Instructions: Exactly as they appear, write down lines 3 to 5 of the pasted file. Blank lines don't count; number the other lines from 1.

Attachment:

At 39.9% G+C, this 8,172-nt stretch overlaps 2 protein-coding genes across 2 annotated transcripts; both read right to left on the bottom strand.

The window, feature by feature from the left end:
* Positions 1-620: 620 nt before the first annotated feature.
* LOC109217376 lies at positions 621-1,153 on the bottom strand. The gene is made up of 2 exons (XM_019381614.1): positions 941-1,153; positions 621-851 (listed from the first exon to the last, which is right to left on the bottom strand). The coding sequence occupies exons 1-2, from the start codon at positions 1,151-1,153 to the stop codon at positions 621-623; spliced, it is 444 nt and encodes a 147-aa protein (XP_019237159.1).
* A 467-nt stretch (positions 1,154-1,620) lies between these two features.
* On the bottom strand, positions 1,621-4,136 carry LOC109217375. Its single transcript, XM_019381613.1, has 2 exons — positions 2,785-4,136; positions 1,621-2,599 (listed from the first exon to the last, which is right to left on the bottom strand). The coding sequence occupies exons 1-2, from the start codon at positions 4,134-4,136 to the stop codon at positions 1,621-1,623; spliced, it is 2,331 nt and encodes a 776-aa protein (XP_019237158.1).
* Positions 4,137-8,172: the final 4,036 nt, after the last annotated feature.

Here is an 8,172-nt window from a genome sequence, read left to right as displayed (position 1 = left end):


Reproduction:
* Positions 1-620: 620 nt before the first annotated feature.
* LOC109217376 lies at positions 621-1,153 on the bottom strand. The gene is made up of 2 exons (XM_019381614.1): positions 941-1,153; positions 621-851 (listed from the first exon to the last, which is right to left on the bottom strand). The coding sequence occupies exons 1-2, from the start codon at positions 1,151-1,153 to the stop codon at positions 621-623; spliced, it is 444 nt and encodes a 147-aa protein (XP_019237159.1).
* A 467-nt stretch (positions 1,154-1,620) lies between these two features.